Welina Mānoa

Moʻolelo

This picture is of Kāne and Kanaloa, Kāne is using his oʻo to locate water and Kanaloa is drinking water or ʻawa.
*This picture is from the Board of Water Supply.

Ka Moʻolelo o Kānewai (The Moʻolelo of Kānewai):

“Kāne and Kanaloa were swimming in the Kahala area. After their swim, they wanted to rinse off and drink water. The two searched for water and headed to the Mōʻiliʻili area. They searched and searched and no water could be found. Kanaloa became frustrated and began to tease Kāne and his abilities to find fresh water. Kāne kept telling Kanaloa to be patient. Soon Kāne located a spot where he thought there was fresh water. Many believed Kāne had the ability to hear the water moving in the ground. Using his oʻo made of kamani, Kāne struck the ground with his oʻo and a huge spring of cool fresh water sprung up. The two akua were able to rinse the sand off their bodies, drink water and ʻawa. The area where Kāne created the spring is called Kānewai, the area that the sand washed off their bodies is called Kanaloa. This area is also known today as the Sand Quarry.”
-Story retold by Hiapo Cashman

Listen to the audio version of this moʻolelo below, retold by Summer Maunakea:
The Story of Kāne and Kanaloa

Ka Moʻolelo o Hāloa (The Moʻolelo of Hāloa):

Kalo is very important to the Hawaiian people because it is our ancestor. We know this from the story of Papa and Wākea. Papa is our earthmother and Wākea is our skyfather. They are also the parents of Ho‘ohōkūkalani, a daughter. When Ho‘ohōkūkalani grows older, she has a baby, but the baby is born prematurely. She names the baby Hāloa-naka and buries the baby in the ground. From this burial site grows the first kalo. Kalo becomes the main food that keeps the Hawaiian people healthy. Later, Ho‘ohōkūkalani has another baby, a healthy boy, and they name him Hāloa in honor of his elder sibling. Hāloa is the first high chief of Hawai‘i and is the common ancestor of all the Hawaiian people. From this story we learn the kalo and the earth are our ancestors and that they take care of us by providing food to keep us healthy. We also learn that our job as their mo‘opuna is to take care of the land and all the resources needed to care for kalo so that they can continue to nourish us.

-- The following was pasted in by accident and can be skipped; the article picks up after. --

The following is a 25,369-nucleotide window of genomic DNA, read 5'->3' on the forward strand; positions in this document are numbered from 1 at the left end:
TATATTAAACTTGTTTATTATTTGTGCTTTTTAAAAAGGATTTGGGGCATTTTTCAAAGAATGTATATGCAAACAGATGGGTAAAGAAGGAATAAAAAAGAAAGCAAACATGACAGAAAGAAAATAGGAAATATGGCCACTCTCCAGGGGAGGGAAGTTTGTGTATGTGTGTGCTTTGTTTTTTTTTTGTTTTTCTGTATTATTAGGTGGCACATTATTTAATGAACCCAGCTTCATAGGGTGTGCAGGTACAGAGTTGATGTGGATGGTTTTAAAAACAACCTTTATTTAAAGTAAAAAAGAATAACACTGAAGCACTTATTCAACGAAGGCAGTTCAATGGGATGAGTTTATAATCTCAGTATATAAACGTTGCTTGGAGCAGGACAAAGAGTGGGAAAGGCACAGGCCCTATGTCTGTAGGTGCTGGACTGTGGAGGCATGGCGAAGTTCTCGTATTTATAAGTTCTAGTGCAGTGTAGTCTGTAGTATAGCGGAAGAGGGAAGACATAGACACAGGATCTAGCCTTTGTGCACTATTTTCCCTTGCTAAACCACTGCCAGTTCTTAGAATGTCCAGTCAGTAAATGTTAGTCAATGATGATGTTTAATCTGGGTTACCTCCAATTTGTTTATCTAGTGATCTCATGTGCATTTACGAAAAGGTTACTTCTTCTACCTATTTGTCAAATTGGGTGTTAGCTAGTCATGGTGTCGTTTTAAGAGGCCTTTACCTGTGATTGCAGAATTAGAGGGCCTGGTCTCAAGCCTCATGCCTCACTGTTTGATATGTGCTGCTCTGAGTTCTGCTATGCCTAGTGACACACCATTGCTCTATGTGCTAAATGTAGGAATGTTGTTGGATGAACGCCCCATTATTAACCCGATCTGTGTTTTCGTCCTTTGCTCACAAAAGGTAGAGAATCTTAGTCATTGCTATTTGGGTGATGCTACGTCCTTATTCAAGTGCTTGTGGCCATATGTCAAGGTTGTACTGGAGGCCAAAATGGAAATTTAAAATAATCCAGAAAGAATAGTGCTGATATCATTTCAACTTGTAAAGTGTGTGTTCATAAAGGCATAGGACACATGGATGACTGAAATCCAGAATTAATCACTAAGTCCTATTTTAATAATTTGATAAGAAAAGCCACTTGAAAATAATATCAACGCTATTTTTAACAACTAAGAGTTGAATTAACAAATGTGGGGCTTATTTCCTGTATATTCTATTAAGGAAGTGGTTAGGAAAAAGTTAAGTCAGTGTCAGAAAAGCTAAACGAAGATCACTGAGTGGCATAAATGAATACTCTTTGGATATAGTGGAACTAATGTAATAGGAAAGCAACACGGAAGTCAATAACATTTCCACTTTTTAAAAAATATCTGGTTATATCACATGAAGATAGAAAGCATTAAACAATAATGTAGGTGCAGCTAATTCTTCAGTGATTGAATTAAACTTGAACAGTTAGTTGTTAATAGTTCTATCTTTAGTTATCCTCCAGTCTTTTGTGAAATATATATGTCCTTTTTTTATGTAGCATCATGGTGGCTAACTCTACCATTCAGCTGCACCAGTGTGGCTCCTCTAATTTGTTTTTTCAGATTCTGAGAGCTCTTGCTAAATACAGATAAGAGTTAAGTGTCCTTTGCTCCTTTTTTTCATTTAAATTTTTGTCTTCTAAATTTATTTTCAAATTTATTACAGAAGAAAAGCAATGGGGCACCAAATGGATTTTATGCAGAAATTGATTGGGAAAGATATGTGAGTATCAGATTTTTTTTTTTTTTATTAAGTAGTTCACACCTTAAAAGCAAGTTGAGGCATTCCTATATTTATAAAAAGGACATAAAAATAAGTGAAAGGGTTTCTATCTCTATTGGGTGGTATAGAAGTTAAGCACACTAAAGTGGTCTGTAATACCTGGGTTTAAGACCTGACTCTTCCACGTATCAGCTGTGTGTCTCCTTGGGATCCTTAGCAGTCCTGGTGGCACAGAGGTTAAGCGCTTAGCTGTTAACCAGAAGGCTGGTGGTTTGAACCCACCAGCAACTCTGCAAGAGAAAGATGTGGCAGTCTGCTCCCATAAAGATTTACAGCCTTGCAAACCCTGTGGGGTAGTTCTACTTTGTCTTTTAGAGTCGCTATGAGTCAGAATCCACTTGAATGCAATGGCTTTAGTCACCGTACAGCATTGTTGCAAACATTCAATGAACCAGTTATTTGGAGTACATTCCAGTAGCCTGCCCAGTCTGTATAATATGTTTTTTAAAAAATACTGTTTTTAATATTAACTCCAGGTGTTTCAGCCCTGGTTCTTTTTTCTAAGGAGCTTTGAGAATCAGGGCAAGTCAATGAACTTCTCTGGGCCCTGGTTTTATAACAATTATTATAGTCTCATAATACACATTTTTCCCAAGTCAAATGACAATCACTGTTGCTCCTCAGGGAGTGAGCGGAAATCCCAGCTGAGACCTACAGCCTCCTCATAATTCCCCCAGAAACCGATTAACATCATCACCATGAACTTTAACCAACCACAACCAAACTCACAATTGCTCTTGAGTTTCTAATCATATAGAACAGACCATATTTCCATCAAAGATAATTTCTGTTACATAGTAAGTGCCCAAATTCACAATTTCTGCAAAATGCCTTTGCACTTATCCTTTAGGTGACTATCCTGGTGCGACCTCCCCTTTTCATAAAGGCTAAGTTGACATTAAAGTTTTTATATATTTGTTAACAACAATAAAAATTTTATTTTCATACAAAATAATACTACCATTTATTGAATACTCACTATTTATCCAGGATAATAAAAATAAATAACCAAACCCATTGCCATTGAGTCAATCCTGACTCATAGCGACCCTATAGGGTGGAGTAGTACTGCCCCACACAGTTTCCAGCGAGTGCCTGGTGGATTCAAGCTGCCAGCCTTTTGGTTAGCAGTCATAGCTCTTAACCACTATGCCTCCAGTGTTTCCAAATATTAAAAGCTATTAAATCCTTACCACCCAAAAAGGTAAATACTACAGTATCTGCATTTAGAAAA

Listen to the audio version of this moʻolelo below, retold by Punihei Lipe:
The Moʻolelo of Hāloa

Hoʻokaheawai; Hoʻoulu ʻĀina

Hoʻokahewai Hoʻoulu ʻĀina: In 1980, several students from UH re-discover the abandoned ‘auwai and begin growing kalo and other dry land indigenous and native species and plants. With the “Hawaiian renaissance” movement taking shape throughout Hawaiʻi, the project Hoʻokahe Wai Ho‘oulu ‘Āina based on the philosophy, “make the water flow, make the land productive,” was initiated through the Hawaiian language club Hui Aloha ‘Āina Tuahine. The vision for the revitalization of this site, as outlined by the students, became even more evident once the physical project took shape. With the guidance of kupuna such as Harry Künihi Mitchell, the traditional ‘auwai leading from the Mānoa Stream and lo‘i (taro patches) were restored and dry planting areas and a hālau (thatched pavilion) were constructed. Members of Ho‘okahewai Ho‘oulu ‘Āina were the founding members of Ka Papa Lo‘i ‘O Kānewai. Since itʻs humble beginnings, Kanewai has hosted over 100,000 people in the last 30 years.

Listen to the audio version of this moʻolelo below, retold by Hiapo Cashman:
The Story of Hoʻokahewai; Hoʻoulu ʻĀina